- Usability, quality and ease of maintenance not being built into the solution
- Inability to integrate the solution seamlessly with existing systems
- Implementing a point solution without understanding the big picture
- Sometimes multiple technologies might need to be used together for maximum benefit
- Just automating existing workflows without making any changes that may be required
A classic example of things having gone wrong,is in the implementation of Electronic Medical Records (EMR) in several hospitals in India. Digitization of patient records is required to improve the productivity of the hospital staff and to provide doctors with the required patient history, for an accurate diagnosis and treatment of the disease.However, this improved productivity is many a time offset with the non-intuitive user interface of the EMR systems, which results in the doctors spending enormous amount of their valuable time in data entry, rather than treating patients.
Some of these systems which are home grown are not interoperable with the existing systems in the hospital which entails an additional cost to integrate with new systems.Another common issue is under-engineered infrastructure (Servers, PCs, Network, etc.). This slows down the solution and contributes to an indirect loss of productivity of users. Sometimes mistakes made are too late to be corrected because of the huge sunk costs involved.
In order to maximize the impact of a technology-based solution, it is imperative to take a holistic view of the problem, be clear on the end objective and do a thorough evaluation of the accruing benefits and pitfalls.
An evaluation of the quantifiable impact for one or more of the attributes in the questions below can help in the decision-making process:
Does the solution –
- reduce the cost of care?
- improve the quality of care?
- improve the productivity of the healthcare provider?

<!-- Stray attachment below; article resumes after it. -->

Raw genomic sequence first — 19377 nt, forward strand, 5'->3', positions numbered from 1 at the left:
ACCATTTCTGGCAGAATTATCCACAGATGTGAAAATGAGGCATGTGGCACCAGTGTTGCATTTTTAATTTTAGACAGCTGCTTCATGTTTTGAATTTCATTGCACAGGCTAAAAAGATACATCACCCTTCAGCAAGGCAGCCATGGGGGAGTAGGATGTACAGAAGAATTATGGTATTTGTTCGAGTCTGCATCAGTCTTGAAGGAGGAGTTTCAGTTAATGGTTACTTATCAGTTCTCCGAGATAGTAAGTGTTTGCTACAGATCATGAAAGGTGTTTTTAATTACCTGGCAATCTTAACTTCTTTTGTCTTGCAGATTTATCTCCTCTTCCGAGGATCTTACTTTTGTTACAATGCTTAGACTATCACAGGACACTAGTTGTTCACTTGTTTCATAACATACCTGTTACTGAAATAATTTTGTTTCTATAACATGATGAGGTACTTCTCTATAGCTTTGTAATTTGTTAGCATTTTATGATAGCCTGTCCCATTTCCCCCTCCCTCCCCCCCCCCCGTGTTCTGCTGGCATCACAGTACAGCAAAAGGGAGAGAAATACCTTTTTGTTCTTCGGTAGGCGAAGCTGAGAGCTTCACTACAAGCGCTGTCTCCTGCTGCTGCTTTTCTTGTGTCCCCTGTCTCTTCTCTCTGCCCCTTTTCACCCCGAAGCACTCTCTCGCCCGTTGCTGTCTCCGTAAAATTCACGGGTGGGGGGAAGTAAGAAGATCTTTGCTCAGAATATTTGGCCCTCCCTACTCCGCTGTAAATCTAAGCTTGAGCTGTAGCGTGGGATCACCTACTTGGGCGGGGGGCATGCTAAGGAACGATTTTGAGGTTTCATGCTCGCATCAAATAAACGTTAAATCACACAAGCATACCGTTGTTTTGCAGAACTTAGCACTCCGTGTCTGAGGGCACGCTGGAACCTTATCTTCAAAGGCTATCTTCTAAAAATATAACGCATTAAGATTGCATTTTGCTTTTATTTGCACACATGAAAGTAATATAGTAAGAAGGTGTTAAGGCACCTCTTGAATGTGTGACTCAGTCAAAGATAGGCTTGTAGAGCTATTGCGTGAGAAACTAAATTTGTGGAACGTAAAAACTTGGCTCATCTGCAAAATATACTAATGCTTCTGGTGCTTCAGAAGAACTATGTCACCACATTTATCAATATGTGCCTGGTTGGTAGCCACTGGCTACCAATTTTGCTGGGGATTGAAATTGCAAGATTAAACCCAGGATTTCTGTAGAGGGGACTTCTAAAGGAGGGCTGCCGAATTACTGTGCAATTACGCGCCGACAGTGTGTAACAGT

- improve the quality of life of clinicians?
- lower government spend on healthcare?
Adapting indigenous solutions in combination with global solutions localized for India is required to effectively address the healthcare challenges in the country. Point solutions invariably will not yield the best results. An end-to-end platform-based solution approach is required. The government, private sector and startups need to work closely together to make this happen.
If used appropriately technologies like Artificial Intelligence, 5G, Cloud Computing, and Healthcare IoT, have a high potential to maximize the impact(please see the above Table).An improper design and implementation of a solution, could have an adverse impact on the problem. The common mistake of using a technology just because it is cool should be avoided.If required, current workflows should be modified to maximize the strategic benefit from the solution.This may entail an initial investment to design and implement the solution, and train the users.
For technology-based solutions to be the panacea for the healthcare challenges in India, it’s imperative that the solutions are end-to-end and strategic in nature.
(Srinivas Prasad is Founder and CEO of Neusights and the views expressed in this article are his own)